'Forward' Statue | Wisconsin Historical Society

Historical Essay

'Forward' Statue

Wisconsin Historical Museum Object – Feature Story

'Forward' Statue | Wisconsin Historical Society
Enlarge"Forward" statue by Jean Pond Miner

"Forward" statue, 1893

Source: Wisconsin Historical Museum object #1998.1.1

EnlargeSculptor Jean Pond Miner

Jean Pond Miner works at her statue "Forward", 1893

Sculptor Jean Pond Miner works on her statue Forward in the Wisconsin Building at the Columbian Exposition in Chicago, 1893. View the original source document: WHI 10592

EnlargeForward at the east entrance on Wisconsin State Capitol

"Forward" on the grounds of Wisconsin State Capitol, 1895

"Forward" at her first home on the grounds of the Wisconsin State Capitol at its east entrance where she was installed in 1895. After this building burned in 1904, the statue was moved to the north entrance of the square in front of the new State Capitol in 1916. View the original source document: WHI 23092

In 1895 sculptress Jean Pond Miner received an unusual honor for a woman of her day: her seven-foot tall allegorical statue "Forward" was given a prominent position at the Wisconsin State Capitol. Miner completed her statue in 1893 at the World's Columbian Exposition in Chicago, fulfilling a commission to create art representative of her native state. "Forward" is an allegory of devotion and progress, qualities Miner felt Wisconsin embodied.

Miner was born in Menasha, Wisconsin in 1865 and grew up in Madison. She graduated from Downer College in Fox Lake and continued her studies at the Art Institute of Chicago. Though she had planned to become a portrait painter, her classes with famous sculptor Lorado Taft convinced her to change her emphasis. In 1893, both Taft and the Janesville Ladies Afternoon Club recommended her for an artist-in-residence position at the Columbian Exposition.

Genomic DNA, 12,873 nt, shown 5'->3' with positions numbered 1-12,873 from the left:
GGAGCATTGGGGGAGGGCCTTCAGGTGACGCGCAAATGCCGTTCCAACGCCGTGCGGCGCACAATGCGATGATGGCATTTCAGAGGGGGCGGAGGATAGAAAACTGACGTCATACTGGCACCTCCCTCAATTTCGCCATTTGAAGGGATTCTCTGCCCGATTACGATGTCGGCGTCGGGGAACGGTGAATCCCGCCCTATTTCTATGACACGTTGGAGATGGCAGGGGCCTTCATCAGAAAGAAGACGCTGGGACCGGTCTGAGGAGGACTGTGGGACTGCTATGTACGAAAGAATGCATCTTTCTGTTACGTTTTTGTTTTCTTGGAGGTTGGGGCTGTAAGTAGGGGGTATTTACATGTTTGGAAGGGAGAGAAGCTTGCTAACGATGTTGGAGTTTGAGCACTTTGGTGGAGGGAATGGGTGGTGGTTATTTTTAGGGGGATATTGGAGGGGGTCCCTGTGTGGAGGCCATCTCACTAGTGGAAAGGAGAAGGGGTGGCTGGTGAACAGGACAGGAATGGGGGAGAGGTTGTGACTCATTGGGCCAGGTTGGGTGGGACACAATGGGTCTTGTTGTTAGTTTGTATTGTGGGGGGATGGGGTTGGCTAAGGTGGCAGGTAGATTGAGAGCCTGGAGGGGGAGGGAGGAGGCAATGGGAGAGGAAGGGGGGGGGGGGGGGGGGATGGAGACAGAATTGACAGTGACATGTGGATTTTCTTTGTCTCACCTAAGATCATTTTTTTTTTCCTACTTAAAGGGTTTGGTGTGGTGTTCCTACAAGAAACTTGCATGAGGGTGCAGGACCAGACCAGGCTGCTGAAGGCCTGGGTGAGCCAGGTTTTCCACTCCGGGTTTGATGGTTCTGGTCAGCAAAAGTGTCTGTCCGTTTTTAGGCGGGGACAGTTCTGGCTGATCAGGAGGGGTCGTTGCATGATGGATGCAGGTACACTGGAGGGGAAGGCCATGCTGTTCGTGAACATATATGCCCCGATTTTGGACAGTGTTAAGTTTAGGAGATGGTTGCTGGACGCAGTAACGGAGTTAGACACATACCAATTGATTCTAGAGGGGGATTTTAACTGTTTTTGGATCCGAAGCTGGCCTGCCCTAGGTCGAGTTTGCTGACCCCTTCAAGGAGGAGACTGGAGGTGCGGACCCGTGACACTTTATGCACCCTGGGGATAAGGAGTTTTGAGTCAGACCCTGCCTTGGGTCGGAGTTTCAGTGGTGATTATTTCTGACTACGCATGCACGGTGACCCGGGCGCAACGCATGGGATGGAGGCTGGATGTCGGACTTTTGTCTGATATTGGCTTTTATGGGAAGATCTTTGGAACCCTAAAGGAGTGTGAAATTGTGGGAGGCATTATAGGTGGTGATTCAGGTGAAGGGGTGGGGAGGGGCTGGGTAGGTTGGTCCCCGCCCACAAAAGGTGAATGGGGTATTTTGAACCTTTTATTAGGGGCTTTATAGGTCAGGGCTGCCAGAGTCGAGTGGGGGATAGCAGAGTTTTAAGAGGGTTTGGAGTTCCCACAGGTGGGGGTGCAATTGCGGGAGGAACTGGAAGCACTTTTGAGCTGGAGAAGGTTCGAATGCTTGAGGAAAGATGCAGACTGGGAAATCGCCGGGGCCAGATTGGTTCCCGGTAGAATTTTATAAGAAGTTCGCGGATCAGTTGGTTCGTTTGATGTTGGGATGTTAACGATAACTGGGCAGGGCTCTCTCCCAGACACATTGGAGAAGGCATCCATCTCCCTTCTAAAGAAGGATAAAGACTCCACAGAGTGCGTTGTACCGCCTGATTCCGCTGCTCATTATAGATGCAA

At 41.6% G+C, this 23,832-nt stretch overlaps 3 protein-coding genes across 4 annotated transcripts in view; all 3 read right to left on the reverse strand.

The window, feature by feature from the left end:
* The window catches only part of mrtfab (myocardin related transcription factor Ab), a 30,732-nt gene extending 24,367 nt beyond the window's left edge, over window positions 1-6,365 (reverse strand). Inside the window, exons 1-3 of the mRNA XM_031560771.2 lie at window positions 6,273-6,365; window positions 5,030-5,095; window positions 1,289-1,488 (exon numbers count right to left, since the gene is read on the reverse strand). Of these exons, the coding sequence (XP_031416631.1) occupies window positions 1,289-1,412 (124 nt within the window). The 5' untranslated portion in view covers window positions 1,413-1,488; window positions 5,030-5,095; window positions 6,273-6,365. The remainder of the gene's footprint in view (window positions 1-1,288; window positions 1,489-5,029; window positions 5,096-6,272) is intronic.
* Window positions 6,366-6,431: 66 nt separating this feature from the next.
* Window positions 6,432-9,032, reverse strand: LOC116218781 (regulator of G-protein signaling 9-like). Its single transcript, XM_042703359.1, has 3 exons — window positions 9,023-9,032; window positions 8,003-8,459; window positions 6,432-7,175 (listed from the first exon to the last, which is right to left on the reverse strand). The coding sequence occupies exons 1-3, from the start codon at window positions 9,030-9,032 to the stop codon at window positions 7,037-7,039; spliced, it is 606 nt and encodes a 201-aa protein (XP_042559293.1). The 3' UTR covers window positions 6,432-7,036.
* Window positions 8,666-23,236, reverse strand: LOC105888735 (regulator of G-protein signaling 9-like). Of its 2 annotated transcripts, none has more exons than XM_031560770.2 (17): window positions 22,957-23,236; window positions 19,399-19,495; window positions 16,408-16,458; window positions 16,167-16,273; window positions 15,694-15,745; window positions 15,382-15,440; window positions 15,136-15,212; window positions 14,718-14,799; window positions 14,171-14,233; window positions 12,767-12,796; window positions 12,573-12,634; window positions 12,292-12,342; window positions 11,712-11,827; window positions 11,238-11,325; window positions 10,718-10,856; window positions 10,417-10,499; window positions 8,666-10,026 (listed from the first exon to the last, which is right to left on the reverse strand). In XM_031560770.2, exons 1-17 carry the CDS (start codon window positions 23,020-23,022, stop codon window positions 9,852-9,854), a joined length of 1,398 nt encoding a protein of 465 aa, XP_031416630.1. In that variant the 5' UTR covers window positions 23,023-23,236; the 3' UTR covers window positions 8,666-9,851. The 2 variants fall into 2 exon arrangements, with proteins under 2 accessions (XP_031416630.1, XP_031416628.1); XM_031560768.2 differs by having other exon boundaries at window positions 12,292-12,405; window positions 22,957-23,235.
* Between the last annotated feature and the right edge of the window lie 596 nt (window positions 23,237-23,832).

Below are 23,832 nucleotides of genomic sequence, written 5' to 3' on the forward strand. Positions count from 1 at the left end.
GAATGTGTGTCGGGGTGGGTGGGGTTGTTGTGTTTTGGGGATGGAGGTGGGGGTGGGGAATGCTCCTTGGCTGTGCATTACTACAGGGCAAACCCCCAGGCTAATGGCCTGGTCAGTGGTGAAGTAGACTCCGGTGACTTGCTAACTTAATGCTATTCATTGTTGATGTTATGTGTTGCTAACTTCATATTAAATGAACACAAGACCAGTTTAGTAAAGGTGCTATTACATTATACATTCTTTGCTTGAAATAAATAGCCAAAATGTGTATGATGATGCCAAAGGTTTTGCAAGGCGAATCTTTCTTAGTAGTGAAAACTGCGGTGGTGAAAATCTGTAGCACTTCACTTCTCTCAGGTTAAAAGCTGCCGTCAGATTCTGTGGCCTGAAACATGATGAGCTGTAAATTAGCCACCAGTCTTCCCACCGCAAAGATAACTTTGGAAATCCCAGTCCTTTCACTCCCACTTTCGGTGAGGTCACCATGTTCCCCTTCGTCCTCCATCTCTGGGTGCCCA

Miner created "Forward" after the fire in her studio went out one night and the cold temperature completely destroyed another statue she was just about to cast. Later, though she had originally planned to cast "Forward" in copper, her funds ran out and the statue remained in its bronze form.

A souvenir pamphlet from the Exposition described the statue as follows: "'Forward', which stands at the south end of the main lobby [of the Wisconsin building], is the work of Miss Jean Miner, of Madison, Wis., and represents a female figure standing upon the prow of a boat, the figure-head of which is 'Old Abe.' The boat is surging through the water, and the figure, poised gracefully but firmly upon the prow, stretches forth the right hand, while the left clasps the American flag to its bosom."

In 1895 the statue was placed at the east entrance of the State Capitol. In 1916, the State rededicated "Forward" and moved it to the North Hamilton Street Entrance where it remained until 1995. Unfortunately, the delicate bronze had suffered in its 100 years of outdoor exposure. Despite major conservation treatment in 1990, the prognosis for preservation of the statue out-of-doors was not favorable.

Wisconsin women, who had raised the funds for the creation of "Forward" in 1893, provided the means for the figure's long-term preservation as well. Led by Wisconsin's first lady Sue Ann Thompson and Camille Haney, women from across the state funded the creation of a bronze replica of "Forward" (now displayed at the west entrance to Capitol Square at the end of State Street) and the conservation and relocation of the original work to an indoor location at the Wisconsin Historical Society's Headquarters building, where it was installed in 1998.

Jean Pond Miner married Alonzo J. Coburn in Madison in 1896. She continued to create sculpture and worked in a studio at her son's Wilmette, Illinois residence until about a week before her death at the age of 101 in 1967.

[Sources: Peck, George W., Jr. "Ousconsin: The Badger State's Columbian Souvenir" (Milwaukee, 1893); Wilterding, Florence. "Famous Wisconsin Women, Volume 6, from the Women's Auxilary" (Madison: State Historical Society of Wisconsin, 1976).]


Posted on March 02, 2006